It follows, therefore, that the economic health of every country is a proper matter of concern to all its neighbours, near and distant.” That is why the 44 countries in attendance, and the 188 that now belong to the IMF, agreed to “consult and agree on international monetary changes which affect each other…and they should assist each other to overcome short-term exchange difficulties”. It would enhance the potency of monetary accommodation, improve the outlook, and bolster market confidence.” Policymakers in emerging economies should better monitor the foreign currency exposure of their major companies and ensure the resilience of their banks following a build-up in corporate leverage and foreign debt. “At the global level, there is a pressing need to complete and implement the regulatory reform agenda – with a special focus on improving the transparency and oversight of non-banks, or shadow banks.

And we still have another major upgrade ahead of us – the resolution framework for systemic, globally active financial institutions remains inadequate.” She argued that the risk of raising rates prematurely — and damaging the U.S. and global economies — outweighed the risk of waiting too long and allowing inflation to creep up. This is not because the challenges are easier, but because the international community of practice, led by the IMF, provides a level of support that simply does not exist in other areas.

In exchange for its support, the IMF typically requires countries to address the imbalances, not only so that they can repay the money, but also for their own good, so that they can restore their creditworthiness. To be sure, the IMF inevitably makes mistakes, partly because the questions and issues it must address are constantly changing, so that it never knows whether the current state of thinking is adequate to new challenges. With the collapse in the price of oil since then, the economy has gone into a tailspin: GDP is contracting at a record pace, inflation is in excess of 200%, the currency has plunged to less than 10% of its previous value, and massive shortages have emerged.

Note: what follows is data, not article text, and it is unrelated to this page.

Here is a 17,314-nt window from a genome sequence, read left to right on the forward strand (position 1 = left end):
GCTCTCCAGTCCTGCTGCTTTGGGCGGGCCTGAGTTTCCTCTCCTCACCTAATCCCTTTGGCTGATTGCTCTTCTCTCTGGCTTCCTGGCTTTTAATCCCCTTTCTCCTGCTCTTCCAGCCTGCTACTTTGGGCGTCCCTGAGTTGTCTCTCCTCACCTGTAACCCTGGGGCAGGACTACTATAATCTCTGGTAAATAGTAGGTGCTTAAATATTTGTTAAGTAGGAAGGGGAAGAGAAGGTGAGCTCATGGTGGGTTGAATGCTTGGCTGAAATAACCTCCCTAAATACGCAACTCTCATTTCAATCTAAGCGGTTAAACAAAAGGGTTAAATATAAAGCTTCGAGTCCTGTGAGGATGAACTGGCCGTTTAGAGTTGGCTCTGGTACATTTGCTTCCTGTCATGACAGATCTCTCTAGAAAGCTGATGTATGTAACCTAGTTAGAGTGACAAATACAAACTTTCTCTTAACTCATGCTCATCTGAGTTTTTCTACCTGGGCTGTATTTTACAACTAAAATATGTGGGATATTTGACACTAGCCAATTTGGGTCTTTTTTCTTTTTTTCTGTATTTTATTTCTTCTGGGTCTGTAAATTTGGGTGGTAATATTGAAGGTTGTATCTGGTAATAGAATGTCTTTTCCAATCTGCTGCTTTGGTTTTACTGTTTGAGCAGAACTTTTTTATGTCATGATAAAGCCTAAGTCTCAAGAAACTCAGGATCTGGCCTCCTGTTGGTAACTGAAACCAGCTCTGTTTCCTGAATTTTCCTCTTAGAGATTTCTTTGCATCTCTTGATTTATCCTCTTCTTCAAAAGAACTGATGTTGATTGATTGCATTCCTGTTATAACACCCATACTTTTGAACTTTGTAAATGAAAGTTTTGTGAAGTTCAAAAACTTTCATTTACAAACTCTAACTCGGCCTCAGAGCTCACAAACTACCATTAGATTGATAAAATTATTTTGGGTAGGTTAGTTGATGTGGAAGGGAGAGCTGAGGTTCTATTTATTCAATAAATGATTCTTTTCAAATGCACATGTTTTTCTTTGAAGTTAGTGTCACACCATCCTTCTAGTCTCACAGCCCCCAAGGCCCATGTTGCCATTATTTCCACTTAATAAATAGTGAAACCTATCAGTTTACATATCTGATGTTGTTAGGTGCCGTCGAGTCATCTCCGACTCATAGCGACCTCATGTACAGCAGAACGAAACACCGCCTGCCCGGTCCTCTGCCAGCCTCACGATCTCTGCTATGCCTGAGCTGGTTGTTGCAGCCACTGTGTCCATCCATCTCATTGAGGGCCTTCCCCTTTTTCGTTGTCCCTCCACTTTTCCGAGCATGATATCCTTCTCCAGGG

Venezuela has tried to finance itself with the help of the China Development Bank, which does not impose the kind of conditionality that IMF bashers dislike. Instead, the CDB lends on secret terms, for uses that are undisclosed and corrupt, and with built-in privileges for Chinese companies in areas like telecommunications (Huawei), appliances (Haier), cars (Chery), and oil drilling (ICTV). DOLLARS, FOR INSTANCE, ARE GOING TO, YOU KNOW, FEEL THE CONSEQUENCES OF THAT CHANGE OF INTEREST RATES GOING FORWARD, AND THERE WILL BE INCREASED VOLATILITY.

IT’S ONE THING WHERE WE SAY TO THE POLICYMAKERS, THROUGH THE GOVERNMENTS OF THOSE COUNTRIES, WATCH OUT, LOOK INTO THAT, AND MAKE SURE THAT THERE IS – THERE ARE PRECAUTIONS TAKEN, AND YOU HAVE A SYSTEM IN PLACE, INCLUDING THE JUDICIAL, THE LEGAL SYSTEM, AND THE SAFETY NET THAT IS ARE IN PLACE TO ADDRESS THAT POTENTIAL RISK. A LOT OF INVESTORS HAVE BEEN TAKEN A BIT BY SURPRISE IN THE COURSE OF THE SUMMER BY WHAT THEY SAW, BUT THAT IS EXACTLY WHAT WAS EXPECTED, WHAT WE REGARD AS NECESSARY AND HEALTHY. LAGARDE: IF YOU LOOK AT THE EVOLUTION BOTH IN TERMS OF METAL PRICES, OIL PRICES, FOOD PRICES – LESS SO FOOD, BUT ON THE OTHER ONES, THERE’S A VERY STRONG CORRELATION BETWEEN THE GRADUAL SLOWDOWN OF CHINA AND THE – NOT JUST RECENT, BUT THE DECLINE OF COMMODITY PRICES OVER THE LAST FIVE YEARS.

SO IT’S, AGAIN, GOING TO BE WHERE IS THE IMPLEMENTATION, HOW QUICKLY, AND AS FAR AS THE IMF IS CONCERNED, WE ARE PREPARED TO ENGAGE, YOU KNOW, UNDER CERTAIN CONDITIONS. LAGARDE: WE ARE TALKING ABOUT DEBT RESTRUCTURING, WHICH IS NOT A CUT, BUT IT IS A RESTRUCTURING – MATURITY, INTEREST RATES, THAT SERVICE FRANCHISE FOR A PERIOD OF TIME. WE’RE FACING ANOTHER LOOMING SHUTDOWN DEADLINE IN THE NEXT 12 HOURS AND POTENTIAL DEBT CEILING ONE COME NEXT FALL LATER IN THE FALL OR EVEN IN THE WINTER. AND I’M JUST WONDERING WHETHER ECONOMIC KEY PLAYERS ARE NOT GETTING USED TO IT, WHICH WOULD BE A PITY BECAUSE I THINK, YOU KNOW, POLICYMAKERS ARE PLAYING A ROLE IN BUILDING CONFIDENCE, REMOVING UNCERTAINTY, GIVING PREDICTABILITY TO A SYSTEM.

WHEN WE SEE AN ECONOMY THAT IS, YOU KNOW, AT THE MOMENT, LEADING THE GLOBAL CHARGE BY HAVING A REASONABLY GOOD GROWTH, IT’S A PITY NOT TO LEVERAGE THAT. I THINK MANY OF THEM ARE DOING SOME RIGHT THINGS, BUT IT NEEDS TO BE UPGRADED IN VIEW OF THE URGENCY AND IN VIEW OF THE SIZE OF CHALLENGES THAT WE ARE FACING.